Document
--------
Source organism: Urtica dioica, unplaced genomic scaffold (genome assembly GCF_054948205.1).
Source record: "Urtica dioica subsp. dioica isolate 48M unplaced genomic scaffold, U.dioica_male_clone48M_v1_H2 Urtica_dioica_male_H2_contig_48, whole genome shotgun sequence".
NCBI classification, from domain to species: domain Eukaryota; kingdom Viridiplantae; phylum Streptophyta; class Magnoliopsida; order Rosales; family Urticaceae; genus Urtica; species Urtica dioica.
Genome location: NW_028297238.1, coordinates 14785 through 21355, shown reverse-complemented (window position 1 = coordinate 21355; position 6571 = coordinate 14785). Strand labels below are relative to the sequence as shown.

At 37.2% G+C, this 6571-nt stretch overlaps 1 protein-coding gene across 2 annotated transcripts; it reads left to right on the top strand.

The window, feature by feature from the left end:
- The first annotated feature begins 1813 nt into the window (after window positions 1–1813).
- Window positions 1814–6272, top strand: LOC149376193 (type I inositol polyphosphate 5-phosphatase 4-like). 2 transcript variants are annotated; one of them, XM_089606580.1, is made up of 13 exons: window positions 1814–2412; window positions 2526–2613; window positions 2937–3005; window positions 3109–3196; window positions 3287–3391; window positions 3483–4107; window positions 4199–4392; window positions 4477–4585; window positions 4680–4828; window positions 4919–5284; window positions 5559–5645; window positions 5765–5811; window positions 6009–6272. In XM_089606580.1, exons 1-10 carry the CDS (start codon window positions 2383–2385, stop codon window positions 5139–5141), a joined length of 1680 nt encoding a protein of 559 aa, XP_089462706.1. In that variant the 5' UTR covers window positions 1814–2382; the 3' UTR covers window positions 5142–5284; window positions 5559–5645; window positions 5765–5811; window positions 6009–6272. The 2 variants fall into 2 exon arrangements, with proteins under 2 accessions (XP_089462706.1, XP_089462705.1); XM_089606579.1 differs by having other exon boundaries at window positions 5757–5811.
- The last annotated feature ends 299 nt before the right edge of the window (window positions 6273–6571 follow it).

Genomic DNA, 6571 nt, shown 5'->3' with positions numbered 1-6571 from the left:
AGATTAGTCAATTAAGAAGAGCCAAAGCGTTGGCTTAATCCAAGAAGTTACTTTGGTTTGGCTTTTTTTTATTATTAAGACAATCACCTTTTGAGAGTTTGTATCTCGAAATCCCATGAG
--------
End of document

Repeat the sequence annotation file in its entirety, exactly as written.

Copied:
Source organism: Urtica dioica, unplaced genomic scaffold (genome assembly GCF_054948205.1).
Source record: "Urtica dioica subsp. dioica isolate 48M unplaced genomic scaffold, U.dioica_male_clone48M_v1_H2 Urtica_dioica_male_H2_contig_48, whole genome shotgun sequence".
NCBI classification, from domain to species: domain Eukaryota; kingdom Viridiplantae; phylum Streptophyta; class Magnoliopsida; order Rosales; family Urticaceae; genus Urtica; species Urtica dioica.
Genome location: NW_028297238.1, coordinates 14785 through 21355, shown reverse-complemented (window position 1 = coordinate 21355; position 6571 = coordinate 14785). Strand labels below are relative to the sequence as shown.

At 37.2% G+C, this 6571-nt stretch overlaps 1 protein-coding gene across 2 annotated transcripts; it reads left to right on the top strand.

The window, feature by feature from the left end:
- The first annotated feature begins 1813 nt into the window (after window positions 1–1813).
- Window positions 1814–6272, top strand: LOC149376193 (type I inositol polyphosphate 5-phosphatase 4-like). 2 transcript variants are annotated; one of them, XM_089606580.1, is made up of 13 exons: window positions 1814–2412; window positions 2526–2613; window positions 2937–3005; window positions 3109–3196; window positions 3287–3391; window positions 3483–4107; window positions 4199–4392; window positions 4477–4585; window positions 4680–4828; window positions 4919–5284; window positions 5559–5645; window positions 5765–5811; window positions 6009–6272. In XM_089606580.1, exons 1-10 carry the CDS (start codon window positions 2383–2385, stop codon window positions 5139–5141), a joined length of 1680 nt encoding a protein of 559 aa, XP_089462706.1. In that variant the 5' UTR covers window positions 1814–2382; the 3' UTR covers window positions 5142–5284; window positions 5559–5645; window positions 5765–5811; window positions 6009–6272. The 2 variants fall into 2 exon arrangements, with proteins under 2 accessions (XP_089462706.1, XP_089462705.1); XM_089606579.1 differs by having other exon boundaries at window positions 5757–5811.
- The last annotated feature ends 299 nt before the right edge of the window (window positions 6273–6571 follow it).

Genomic DNA, 6571 nt, shown 5'->3' with positions numbered 1-6571 from the left:
AGATTAGTCAATTAAGAAGAGCCAAAGCGTTGGCTTAATCCAAGAAGTTACTTTGGTTTGGCTTTTTTTTATTATTAAGACAATCACCTTTTGAGAGTTTGTATCTCGAAATCCCATGAG